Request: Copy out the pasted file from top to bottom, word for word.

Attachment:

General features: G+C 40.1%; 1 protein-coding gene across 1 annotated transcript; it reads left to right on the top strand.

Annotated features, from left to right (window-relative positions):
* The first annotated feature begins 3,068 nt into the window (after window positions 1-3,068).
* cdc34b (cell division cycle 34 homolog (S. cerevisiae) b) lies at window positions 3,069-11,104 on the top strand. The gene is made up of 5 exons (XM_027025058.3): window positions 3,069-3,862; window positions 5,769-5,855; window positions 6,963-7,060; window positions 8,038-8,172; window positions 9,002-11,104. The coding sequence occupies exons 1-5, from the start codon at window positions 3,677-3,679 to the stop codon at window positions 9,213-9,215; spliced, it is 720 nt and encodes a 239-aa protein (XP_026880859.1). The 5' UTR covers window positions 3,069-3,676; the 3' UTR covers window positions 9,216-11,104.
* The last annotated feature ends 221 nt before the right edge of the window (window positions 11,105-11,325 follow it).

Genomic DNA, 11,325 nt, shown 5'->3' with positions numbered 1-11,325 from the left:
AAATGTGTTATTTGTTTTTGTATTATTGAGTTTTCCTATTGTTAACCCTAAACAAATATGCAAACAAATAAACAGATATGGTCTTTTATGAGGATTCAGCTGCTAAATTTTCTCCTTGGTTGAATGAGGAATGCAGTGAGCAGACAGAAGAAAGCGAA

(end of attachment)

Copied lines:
General features: G+C 40.1%; 1 protein-coding gene across 1 annotated transcript; it reads left to right on the top strand.

Annotated features, from left to right (window-relative positions):
* The first annotated feature begins 3,068 nt into the window (after window positions 1-3,068).
* cdc34b (cell division cycle 34 homolog (S. cerevisiae) b) lies at window positions 3,069-11,104 on the top strand. The gene is made up of 5 exons (XM_027025058.3): window positions 3,069-3,862; window positions 5,769-5,855; window positions 6,963-7,060; window positions 8,038-8,172; window positions 9,002-11,104. The coding sequence occupies exons 1-5, from the start codon at window positions 3,677-3,679 to the stop codon at window positions 9,213-9,215; spliced, it is 720 nt and encodes a 239-aa protein (XP_026880859.1). The 5' UTR covers window positions 3,069-3,676; the 3' UTR covers window positions 9,216-11,104.
* The last annotated feature ends 221 nt before the right edge of the window (window positions 11,105-11,325 follow it).

Genomic DNA, 11,325 nt, shown 5'->3' with positions numbered 1-11,325 from the left:
AAATGTGTTATTTGTTTTTGTATTATTGAGTTTTCCTATTGTTAACCCTAAACAAATATGCAAACAAATAAACAGATATGGTCTTTTATGAGGATTCAGCTGCTAAATTTTCTCCTTGGTTGAATGAGGAATGCAGTGAGCAGACAGAAGAAAGCGAA